Among the foreign volunteers who served in the Heer during World War II were ethnic Germans, Dutch, and Scandinavians along with people from the Baltic states and the Balkans. Russians fought in the Russian Liberation Army or as Hilfswilliger. Non-Russians from the Soviet Union formed the Ostlegionen. These units were all commanded by General Ernst August Koestring and represented about five percent of the forces under the OKH.

To add your unit link, please go to our link-add page.


Note: A German WW2 reenacting unit not in any way affiliated with any neo-nazi ideals or hate groups.

We strive to accurately portray a German antitank unit that served in World War Two. Membership is open to males age 18 or 16 if parent/guardian joins.  We are based in Florida but have  members throughout the southeast.  Being a motorized Panzerj?ger Kompanie, our members own a Krupp Protze truck, Sd Kfz 222 armored scout car as well as a Raketenwerfer 43 (Puppchen), Panzerschrek and Faust as Weapons.
Nachrichten Abteilung 716 (Texas, Oklahoma and Louisiana)
We are the radio Kompanie of the 716th Infantry Division. Our goal is to provide an active radio headquarters and loan field radios to infantry units to provide working communications.

Although our official unit is the 716th Infantry Division, our impression is a plain Heer unit. The 716th was an Atlantik Wall unit that was involved in the fighting on 4 out 5 of the invasion beaches. Later the unit was involved in the defense of the invasion of Southern France.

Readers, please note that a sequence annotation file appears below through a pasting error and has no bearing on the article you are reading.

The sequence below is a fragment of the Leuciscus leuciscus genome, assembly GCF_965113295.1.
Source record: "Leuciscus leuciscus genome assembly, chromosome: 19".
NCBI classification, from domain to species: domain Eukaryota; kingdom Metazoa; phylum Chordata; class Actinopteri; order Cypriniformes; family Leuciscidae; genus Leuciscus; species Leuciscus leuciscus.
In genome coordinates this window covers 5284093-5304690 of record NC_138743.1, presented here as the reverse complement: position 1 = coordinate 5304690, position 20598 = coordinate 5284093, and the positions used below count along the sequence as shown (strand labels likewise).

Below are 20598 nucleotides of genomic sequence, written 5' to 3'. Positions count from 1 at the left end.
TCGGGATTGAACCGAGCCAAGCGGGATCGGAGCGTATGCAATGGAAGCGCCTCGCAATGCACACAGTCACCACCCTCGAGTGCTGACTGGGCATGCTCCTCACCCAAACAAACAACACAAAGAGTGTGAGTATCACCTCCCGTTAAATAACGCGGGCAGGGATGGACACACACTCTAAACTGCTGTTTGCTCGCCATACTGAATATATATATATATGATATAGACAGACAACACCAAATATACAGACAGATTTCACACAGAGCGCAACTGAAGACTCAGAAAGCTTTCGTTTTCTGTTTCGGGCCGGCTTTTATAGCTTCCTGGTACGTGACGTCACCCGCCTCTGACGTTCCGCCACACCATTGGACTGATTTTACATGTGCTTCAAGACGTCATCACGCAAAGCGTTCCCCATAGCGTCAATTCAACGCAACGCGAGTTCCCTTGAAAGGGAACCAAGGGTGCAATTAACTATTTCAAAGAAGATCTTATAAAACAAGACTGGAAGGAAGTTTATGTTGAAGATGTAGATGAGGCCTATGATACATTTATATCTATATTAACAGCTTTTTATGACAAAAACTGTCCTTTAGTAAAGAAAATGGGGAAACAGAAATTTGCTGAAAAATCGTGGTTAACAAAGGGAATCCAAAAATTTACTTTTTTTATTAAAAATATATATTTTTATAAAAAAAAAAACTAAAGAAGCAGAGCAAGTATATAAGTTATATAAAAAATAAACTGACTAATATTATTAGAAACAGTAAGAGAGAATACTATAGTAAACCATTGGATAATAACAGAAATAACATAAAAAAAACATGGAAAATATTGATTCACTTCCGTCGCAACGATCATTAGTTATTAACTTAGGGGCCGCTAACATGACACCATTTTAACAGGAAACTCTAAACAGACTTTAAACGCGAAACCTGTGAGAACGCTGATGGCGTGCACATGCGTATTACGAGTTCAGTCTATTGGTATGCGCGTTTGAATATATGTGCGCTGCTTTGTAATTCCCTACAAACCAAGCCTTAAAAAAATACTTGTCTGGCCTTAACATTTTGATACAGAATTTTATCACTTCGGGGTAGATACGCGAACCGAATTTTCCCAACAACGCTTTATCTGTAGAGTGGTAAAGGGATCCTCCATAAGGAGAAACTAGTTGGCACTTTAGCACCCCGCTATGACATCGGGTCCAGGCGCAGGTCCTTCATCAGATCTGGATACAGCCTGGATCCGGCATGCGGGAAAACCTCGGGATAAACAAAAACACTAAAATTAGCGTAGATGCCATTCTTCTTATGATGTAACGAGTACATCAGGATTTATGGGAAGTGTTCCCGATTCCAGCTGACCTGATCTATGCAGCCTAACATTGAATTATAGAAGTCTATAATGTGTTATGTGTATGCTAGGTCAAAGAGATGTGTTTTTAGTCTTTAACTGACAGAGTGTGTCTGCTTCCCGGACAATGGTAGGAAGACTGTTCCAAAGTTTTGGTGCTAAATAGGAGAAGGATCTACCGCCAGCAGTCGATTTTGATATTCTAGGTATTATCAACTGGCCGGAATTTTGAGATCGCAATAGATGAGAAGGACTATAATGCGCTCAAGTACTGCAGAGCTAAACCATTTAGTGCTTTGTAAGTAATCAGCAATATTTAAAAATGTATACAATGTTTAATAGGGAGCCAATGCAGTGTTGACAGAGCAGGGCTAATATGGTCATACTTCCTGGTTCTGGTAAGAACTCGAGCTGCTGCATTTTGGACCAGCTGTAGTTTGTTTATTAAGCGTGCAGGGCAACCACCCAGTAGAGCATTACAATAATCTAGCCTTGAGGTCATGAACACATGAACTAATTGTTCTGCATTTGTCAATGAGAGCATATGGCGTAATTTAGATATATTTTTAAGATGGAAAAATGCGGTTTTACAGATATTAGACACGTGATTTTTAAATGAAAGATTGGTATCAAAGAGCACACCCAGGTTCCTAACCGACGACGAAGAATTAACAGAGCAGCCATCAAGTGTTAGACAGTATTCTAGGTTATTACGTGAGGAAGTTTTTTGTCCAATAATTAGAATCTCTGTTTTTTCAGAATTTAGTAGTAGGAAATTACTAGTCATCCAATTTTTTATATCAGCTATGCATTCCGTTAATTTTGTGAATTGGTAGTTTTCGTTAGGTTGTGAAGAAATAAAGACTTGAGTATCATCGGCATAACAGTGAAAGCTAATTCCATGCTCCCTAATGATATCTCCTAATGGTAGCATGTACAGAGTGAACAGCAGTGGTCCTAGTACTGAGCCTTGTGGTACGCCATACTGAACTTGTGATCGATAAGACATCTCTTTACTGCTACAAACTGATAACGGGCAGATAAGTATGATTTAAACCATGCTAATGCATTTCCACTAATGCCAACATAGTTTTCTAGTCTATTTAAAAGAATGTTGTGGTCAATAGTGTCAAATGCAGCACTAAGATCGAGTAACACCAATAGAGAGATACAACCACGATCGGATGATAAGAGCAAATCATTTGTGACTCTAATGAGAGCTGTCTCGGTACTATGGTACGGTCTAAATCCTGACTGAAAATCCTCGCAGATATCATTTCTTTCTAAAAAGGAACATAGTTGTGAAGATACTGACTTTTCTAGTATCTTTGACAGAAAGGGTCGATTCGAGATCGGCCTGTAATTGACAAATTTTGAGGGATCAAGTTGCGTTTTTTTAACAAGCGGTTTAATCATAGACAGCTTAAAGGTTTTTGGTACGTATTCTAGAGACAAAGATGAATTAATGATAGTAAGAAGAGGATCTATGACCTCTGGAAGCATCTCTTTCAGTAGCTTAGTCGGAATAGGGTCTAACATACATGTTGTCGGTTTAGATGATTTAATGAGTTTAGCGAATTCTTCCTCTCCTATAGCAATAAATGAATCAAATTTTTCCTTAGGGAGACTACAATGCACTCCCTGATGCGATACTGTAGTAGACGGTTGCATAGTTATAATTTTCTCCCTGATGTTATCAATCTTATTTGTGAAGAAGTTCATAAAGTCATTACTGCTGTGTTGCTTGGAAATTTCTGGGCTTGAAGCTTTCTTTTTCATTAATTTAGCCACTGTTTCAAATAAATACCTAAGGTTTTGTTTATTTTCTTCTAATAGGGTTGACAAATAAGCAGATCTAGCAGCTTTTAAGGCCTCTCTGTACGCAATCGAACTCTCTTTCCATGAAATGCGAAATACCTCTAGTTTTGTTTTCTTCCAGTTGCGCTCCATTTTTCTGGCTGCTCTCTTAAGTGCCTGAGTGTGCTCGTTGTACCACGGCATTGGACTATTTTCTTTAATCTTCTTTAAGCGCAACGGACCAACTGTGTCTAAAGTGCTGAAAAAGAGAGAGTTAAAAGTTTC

7./Gro▀deutschland (Mid Atlantic East Coast)
WWII German Army Unit. For over 35 years GD has set the standards for all else to follow. "Stop playing army, and start acting like one!"
We are a WWII Reenactor group that portrays a Heer (Army) unit that ferociously defended the Normandy beaches during the Allied invasion of France.  Our primary goal is to educate the public by staging  mock battles, providing demonstrations, and displaying authentic uniforms, weapons, and equipment.

We are based out of the WWII History Center located in El Dorado, KS.  The 352nd currently has members from two different states and we host and participate in both public and private tactical events.

No experience is required!  We will teach you how to be a member of the Wehrmacht!
(NC and VA, USA)
7116. Panzerdivision/6.Kompanie "Windhund Division." (USA, NC & VA)

We are a German WW II Reenacting group based on the east coast, mostly in North Carolina, South Carolina, and Virginia, but accepting members from other states. We portray Panzergrenadieres and related combat units circa March 1944 of 6.Kompanie, 2.Battalion, 60.Regiment, 116.Panzerdivision. We attend East and West front events, living histories, immersions, and even have weekends where we go to museums or other sights and have fun.
We are a German WW II Reenacting group based on the east coast, mostly in North Carolina, South Carolina, and Virginia, but accepting members from other states. We portray Panzergrenadieres and related combat units circa March 1944 of 6.Kompanie, 2.Battalion, 60.Regiment, 116.Panzerdivision.

We attend East and West front tacticals and living histories along the East Coast of the USA, mostly in North Carolina, Virginia, and South Carolina.
2010 WWII and Veterans Weekend (Midwest - Michigan)